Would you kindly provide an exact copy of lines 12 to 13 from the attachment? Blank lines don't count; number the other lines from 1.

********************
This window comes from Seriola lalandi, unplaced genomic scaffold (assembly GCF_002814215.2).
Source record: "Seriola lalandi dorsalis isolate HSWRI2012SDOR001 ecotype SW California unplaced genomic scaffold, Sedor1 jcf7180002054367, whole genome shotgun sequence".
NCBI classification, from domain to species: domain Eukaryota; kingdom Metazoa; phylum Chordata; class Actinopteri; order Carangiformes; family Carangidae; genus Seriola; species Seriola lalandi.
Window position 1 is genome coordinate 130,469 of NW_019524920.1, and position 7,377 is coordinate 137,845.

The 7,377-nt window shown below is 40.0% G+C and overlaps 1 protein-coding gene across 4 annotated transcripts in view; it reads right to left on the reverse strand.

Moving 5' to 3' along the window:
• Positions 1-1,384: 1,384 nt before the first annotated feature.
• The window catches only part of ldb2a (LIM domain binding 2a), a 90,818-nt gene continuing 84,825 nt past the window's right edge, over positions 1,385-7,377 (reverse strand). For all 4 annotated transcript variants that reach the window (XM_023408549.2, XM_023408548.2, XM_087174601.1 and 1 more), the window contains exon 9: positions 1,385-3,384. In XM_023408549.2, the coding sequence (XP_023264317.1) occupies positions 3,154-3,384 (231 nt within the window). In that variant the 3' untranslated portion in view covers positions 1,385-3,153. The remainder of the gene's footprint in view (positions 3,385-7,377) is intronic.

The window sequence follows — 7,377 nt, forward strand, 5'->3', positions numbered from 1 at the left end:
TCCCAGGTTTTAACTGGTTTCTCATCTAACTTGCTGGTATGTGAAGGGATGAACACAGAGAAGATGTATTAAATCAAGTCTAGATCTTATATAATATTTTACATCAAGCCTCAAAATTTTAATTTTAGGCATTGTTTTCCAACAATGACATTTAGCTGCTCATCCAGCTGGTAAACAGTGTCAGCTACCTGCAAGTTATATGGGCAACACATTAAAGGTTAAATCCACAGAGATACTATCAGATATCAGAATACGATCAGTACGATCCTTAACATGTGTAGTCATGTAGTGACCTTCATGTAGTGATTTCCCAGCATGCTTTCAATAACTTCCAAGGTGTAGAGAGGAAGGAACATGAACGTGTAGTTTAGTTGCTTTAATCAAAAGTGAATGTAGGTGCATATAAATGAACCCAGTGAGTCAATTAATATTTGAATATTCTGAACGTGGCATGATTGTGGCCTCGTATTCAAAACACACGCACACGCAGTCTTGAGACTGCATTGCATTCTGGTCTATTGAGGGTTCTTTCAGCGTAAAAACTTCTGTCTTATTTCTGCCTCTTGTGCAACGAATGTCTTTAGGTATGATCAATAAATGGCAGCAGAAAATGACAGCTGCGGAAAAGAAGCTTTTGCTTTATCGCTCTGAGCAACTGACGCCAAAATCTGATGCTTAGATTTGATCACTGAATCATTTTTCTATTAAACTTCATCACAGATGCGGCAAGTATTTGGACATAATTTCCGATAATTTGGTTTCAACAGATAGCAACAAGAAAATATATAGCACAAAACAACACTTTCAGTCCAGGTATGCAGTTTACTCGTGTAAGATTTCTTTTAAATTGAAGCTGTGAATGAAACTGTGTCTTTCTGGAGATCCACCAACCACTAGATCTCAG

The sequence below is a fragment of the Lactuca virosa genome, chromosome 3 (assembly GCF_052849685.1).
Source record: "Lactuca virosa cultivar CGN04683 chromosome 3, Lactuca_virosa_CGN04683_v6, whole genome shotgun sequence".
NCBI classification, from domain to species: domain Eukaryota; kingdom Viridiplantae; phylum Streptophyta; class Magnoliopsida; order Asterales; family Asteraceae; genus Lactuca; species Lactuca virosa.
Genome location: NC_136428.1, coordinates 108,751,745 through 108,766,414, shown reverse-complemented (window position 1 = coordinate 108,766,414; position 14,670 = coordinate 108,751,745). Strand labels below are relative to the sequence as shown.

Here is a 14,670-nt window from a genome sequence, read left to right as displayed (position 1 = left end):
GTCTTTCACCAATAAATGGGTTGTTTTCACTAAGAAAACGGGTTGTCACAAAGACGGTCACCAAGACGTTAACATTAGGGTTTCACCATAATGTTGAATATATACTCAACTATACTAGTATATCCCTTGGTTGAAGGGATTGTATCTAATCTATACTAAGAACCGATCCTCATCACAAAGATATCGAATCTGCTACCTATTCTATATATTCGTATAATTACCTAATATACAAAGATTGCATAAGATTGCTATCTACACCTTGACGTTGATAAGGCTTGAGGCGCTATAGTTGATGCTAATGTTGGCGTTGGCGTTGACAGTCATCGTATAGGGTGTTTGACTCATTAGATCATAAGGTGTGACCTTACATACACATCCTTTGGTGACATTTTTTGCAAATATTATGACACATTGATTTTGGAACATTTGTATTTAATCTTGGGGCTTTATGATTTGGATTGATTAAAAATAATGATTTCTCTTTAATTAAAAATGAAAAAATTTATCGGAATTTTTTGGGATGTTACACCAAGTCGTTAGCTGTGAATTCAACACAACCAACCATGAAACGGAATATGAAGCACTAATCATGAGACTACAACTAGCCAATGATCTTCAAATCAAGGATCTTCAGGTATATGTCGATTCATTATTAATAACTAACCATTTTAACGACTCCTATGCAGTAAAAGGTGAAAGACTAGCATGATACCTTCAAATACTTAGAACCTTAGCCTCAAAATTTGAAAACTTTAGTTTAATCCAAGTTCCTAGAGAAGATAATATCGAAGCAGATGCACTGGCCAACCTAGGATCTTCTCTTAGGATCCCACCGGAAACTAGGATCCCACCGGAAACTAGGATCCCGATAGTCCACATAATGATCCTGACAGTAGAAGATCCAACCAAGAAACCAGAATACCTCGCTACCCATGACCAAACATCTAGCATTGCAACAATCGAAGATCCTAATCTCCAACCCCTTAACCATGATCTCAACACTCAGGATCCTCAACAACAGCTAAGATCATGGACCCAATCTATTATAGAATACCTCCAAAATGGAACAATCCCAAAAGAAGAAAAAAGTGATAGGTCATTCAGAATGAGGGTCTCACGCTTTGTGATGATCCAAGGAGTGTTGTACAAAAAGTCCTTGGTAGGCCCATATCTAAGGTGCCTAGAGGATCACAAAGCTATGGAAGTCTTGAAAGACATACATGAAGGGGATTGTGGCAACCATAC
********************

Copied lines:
Source record: "Lactuca virosa cultivar CGN04683 chromosome 3, Lactuca_virosa_CGN04683_v6, whole genome shotgun sequence".
NCBI classification, from domain to species: domain Eukaryota; kingdom Viridiplantae; phylum Streptophyta; class Magnoliopsida; order Asterales; family Asteraceae; genus Lactuca; species Lactuca virosa.